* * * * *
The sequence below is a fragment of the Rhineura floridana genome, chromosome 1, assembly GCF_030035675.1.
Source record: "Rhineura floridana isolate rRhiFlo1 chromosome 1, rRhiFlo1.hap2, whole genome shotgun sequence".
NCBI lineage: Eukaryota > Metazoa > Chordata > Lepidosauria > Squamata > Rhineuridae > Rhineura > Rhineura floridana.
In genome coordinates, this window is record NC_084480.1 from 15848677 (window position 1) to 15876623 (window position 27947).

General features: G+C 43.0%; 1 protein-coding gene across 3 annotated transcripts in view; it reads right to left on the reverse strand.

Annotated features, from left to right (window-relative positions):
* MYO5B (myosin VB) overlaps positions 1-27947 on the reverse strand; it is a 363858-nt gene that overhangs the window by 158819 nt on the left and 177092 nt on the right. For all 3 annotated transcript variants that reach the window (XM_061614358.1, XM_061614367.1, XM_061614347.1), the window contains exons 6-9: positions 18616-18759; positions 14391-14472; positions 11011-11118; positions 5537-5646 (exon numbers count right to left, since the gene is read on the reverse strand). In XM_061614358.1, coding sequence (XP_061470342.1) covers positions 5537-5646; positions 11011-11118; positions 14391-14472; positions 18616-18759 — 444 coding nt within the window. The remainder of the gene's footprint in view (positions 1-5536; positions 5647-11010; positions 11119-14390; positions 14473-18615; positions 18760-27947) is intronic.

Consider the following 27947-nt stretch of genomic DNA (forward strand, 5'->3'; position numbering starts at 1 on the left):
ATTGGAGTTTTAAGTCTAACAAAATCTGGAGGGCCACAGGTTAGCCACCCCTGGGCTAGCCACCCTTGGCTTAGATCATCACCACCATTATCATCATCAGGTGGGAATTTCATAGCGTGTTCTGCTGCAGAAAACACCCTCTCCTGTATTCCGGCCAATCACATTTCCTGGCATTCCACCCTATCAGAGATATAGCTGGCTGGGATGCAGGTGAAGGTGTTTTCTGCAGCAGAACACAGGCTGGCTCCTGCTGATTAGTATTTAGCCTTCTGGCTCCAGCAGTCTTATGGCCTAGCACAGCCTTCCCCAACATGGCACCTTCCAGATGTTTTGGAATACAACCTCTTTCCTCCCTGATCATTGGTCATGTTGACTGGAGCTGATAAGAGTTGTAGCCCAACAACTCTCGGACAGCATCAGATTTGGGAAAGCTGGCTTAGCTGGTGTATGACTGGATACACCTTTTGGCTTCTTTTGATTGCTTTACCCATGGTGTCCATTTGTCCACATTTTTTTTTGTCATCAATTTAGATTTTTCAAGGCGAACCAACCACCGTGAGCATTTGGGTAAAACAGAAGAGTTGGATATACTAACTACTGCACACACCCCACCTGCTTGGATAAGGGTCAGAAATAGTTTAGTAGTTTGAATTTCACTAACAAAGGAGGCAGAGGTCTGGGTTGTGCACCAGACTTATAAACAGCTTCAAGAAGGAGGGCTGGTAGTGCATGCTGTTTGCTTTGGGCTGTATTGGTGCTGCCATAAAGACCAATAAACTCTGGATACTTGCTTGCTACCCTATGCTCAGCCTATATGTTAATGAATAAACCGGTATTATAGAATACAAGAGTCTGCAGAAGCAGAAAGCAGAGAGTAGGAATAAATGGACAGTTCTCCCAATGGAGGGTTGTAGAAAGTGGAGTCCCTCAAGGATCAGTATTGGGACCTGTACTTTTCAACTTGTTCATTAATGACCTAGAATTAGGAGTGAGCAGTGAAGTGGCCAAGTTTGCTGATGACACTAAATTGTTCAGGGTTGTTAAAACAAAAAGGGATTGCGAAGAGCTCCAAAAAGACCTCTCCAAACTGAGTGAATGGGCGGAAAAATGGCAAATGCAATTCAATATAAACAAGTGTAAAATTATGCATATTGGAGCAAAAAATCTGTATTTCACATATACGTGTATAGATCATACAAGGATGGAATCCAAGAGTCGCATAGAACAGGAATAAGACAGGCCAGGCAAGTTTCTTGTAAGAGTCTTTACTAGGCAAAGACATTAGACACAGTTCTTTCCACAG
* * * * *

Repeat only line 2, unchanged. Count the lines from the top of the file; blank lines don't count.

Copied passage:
Source record: "Rhineura floridana isolate rRhiFlo1 chromosome 1, rRhiFlo1.hap2, whole genome shotgun sequence".